Of course the one thing square (and it's competitors) don't support yet is chip and pin that exists pretty everywhere else in the world (the banks claim it is to protect us... try not to laugh at the claims here it's supposed to be coming here to the US in 2013... some shops in towns with large number of tourists already have it in place...


• The exchange of credit card information is no longer an option. 

• The sharing of personal information in financial transactions is unnecessary. 

• We want to return to the anonymity of cash.

Imagine this:

On a merchant's printed receipt, or on their tablet screen, or on their smart phone screen, a merchant presents a QR code within which is embedded a public name, a transaction ID and an amount. 

Starbuck's Coffee, 1599 B Street, Seattle WA.



A customer focuses their smart phone on the QR code and snaps a picture with an application that will now do the following:

1) Decode the QR code to retrieve the name, transaction ID and amount.

2) Connect to the credit cloud to confirm that the transaction is valid and that the payment amount is accurate.

3) Present to the user the merchant name and amount for verification and approval.

The user approves the payment from their smart phone.

The customer's QR credit cloud app then reconnects and authorizes the payment. This authorization, which uses the consumer's connected and associated credit card provider, charges the customer's account and delivers payment to the merchant's account. 

Transaction complete.

The merchant's own QR credit cloud software informs it that the transaction is complete, payment in full has been received.

At no time was information about the consumer shared with the merchant. Complete anonymity was maintained. Just like cash.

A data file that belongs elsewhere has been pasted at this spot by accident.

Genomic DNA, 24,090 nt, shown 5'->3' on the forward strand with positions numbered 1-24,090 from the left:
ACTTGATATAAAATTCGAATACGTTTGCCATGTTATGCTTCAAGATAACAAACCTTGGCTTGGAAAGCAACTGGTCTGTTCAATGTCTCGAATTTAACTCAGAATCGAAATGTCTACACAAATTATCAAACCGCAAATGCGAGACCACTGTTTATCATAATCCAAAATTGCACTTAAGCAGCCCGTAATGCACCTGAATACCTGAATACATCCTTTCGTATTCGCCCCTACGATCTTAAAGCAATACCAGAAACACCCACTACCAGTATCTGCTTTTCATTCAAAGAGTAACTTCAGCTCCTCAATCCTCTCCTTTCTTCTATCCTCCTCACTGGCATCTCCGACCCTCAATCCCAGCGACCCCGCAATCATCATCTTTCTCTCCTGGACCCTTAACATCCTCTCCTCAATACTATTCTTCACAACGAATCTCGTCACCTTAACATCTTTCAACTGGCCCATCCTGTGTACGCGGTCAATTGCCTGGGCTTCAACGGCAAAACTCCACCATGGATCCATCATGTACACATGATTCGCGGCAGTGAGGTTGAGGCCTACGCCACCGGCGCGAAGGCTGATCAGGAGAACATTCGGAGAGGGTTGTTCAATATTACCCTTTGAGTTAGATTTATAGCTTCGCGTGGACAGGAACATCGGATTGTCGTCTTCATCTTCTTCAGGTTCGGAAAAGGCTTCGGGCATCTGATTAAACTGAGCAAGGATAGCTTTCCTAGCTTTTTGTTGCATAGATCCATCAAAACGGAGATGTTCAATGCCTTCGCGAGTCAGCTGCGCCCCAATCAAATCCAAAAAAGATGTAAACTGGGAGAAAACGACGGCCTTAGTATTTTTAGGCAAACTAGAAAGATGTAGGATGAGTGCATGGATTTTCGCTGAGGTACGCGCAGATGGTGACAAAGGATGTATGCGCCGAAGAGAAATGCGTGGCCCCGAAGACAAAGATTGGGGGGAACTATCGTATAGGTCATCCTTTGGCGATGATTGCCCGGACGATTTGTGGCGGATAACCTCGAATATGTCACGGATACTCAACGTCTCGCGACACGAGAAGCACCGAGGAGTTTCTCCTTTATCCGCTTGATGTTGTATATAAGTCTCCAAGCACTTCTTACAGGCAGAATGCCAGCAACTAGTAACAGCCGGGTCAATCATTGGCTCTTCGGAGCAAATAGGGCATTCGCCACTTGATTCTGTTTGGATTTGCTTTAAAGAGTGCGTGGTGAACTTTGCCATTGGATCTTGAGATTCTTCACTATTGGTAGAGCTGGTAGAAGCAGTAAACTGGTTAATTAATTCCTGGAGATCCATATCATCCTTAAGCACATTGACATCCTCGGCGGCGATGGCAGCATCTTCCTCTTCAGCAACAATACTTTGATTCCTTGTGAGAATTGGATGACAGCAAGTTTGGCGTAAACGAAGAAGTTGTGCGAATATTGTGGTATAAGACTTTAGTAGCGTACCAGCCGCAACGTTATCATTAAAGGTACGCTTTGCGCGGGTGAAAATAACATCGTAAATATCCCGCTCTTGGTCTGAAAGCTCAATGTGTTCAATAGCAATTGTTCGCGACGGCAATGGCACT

QR codes to facilitate financial transactions in the credit cloud. No Square dongles, or Wallets, or credit card exchanges necessary.

I call it QRazyPay.


It's too bad that Starbucks went with a company that doesn't support W7P. They should have opted for Dwolla as their mobil-payment service. Thier choice will keep me from visiting thier stores.


Actually, I have seen several small businesses adopt this method for accepting credit cards from their customers. After asking one of the owners why, he explained that the fees are much lower helping them keep costs under control.

It seems that Starbucks is behind the curve on this one - and the small businesses adopted this after seeing the benefits.


Sorry, pay by mobile is really old news in many parts of the developing world.

Many people in the developing world simply cannot get together the necessary ID to open a bank account, so the only access to anything that stores financial value is their prepaid mobile account.

So guess what, several Telco's in various parts of the developing world (I was involved in some in the Pacific) have implemented systems that allow prepaid credit to be transferred between mobiles.  Credit resellers not only can sell prepaid credit but cash it out also.  Several of the regional banks are getting in on the act to allow additional cash in, cash out facilities.

No app required, not even a smart phone, just a simple SMS.


Looking for feedback and serious conversation about an alternative to mobile payment interfacing.  We are looking at building a dynamic image system as an interface only. This includes multiple points of verification on a cloud based system.

And no hardware required.

Looking for feedback and serious conversation about an alternative to mobile payment interfacing.  We are looking at building a dynamic image system as an interface only. This includes multiple points of verification on a cloud based system.